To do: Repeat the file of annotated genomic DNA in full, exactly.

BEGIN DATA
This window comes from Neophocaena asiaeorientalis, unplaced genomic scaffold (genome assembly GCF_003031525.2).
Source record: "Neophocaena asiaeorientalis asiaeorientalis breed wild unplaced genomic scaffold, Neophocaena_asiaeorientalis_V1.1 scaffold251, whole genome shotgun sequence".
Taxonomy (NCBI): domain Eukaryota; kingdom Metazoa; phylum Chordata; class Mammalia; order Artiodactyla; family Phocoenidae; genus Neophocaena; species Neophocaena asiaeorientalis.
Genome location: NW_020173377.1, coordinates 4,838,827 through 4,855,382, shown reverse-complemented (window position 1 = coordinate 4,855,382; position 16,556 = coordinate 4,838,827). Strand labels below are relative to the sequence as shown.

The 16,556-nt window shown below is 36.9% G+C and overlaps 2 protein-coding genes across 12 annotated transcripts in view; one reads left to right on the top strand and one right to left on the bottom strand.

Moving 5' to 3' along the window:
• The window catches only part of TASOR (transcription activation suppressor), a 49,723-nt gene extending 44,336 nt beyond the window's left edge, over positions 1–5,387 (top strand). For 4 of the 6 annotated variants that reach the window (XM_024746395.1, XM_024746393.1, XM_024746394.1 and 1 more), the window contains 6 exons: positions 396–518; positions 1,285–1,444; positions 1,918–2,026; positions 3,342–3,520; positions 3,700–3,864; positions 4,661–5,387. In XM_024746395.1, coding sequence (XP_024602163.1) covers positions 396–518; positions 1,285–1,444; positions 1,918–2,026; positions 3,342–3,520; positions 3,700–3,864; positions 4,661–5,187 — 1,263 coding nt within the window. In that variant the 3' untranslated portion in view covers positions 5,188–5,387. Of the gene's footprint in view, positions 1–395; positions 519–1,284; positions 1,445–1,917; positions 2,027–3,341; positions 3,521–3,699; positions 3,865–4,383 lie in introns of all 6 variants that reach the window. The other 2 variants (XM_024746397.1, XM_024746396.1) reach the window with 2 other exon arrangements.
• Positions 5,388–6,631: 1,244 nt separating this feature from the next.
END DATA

This window comes from Neophocaena asiaeorientalis, unplaced genomic scaffold (genome assembly GCF_003031525.2).
Source record: "Neophocaena asiaeorientalis asiaeorientalis breed wild unplaced genomic scaffold, Neophocaena_asiaeorientalis_V1.1 scaffold251, whole genome shotgun sequence".
Taxonomy (NCBI): domain Eukaryota; kingdom Metazoa; phylum Chordata; class Mammalia; order Artiodactyla; family Phocoenidae; genus Neophocaena; species Neophocaena asiaeorientalis.
Genome location: NW_020173377.1, coordinates 4,838,827 through 4,855,382, shown reverse-complemented (window position 1 = coordinate 4,855,382; position 16,556 = coordinate 4,838,827). Strand labels below are relative to the sequence as shown.

The 16,556-nt window shown below is 36.9% G+C and overlaps 2 protein-coding genes across 12 annotated transcripts in view; one reads left to right on the top strand and one right to left on the bottom strand.

Moving 5' to 3' along the window:
• The window catches only part of TASOR (transcription activation suppressor), a 49,723-nt gene extending 44,336 nt beyond the window's left edge, over positions 1–5,387 (top strand). For 4 of the 6 annotated variants that reach the window (XM_024746395.1, XM_024746393.1, XM_024746394.1 and 1 more), the window contains 6 exons: positions 396–518; positions 1,285–1,444; positions 1,918–2,026; positions 3,342–3,520; positions 3,700–3,864; positions 4,661–5,387. In XM_024746395.1, coding sequence (XP_024602163.1) covers positions 396–518; positions 1,285–1,444; positions 1,918–2,026; positions 3,342–3,520; positions 3,700–3,864; positions 4,661–5,187 — 1,263 coding nt within the window. In that variant the 3' untranslated portion in view covers positions 5,188–5,387. Of the gene's footprint in view, positions 1–395; positions 519–1,284; positions 1,445–1,917; positions 2,027–3,341; positions 3,521–3,699; positions 3,865–4,383 lie in introns of all 6 variants that reach the window. The other 2 variants (XM_024746397.1, XM_024746396.1) reach the window with 2 other exon arrangements.
• Positions 5,388–6,631: 1,244 nt separating this feature from the next.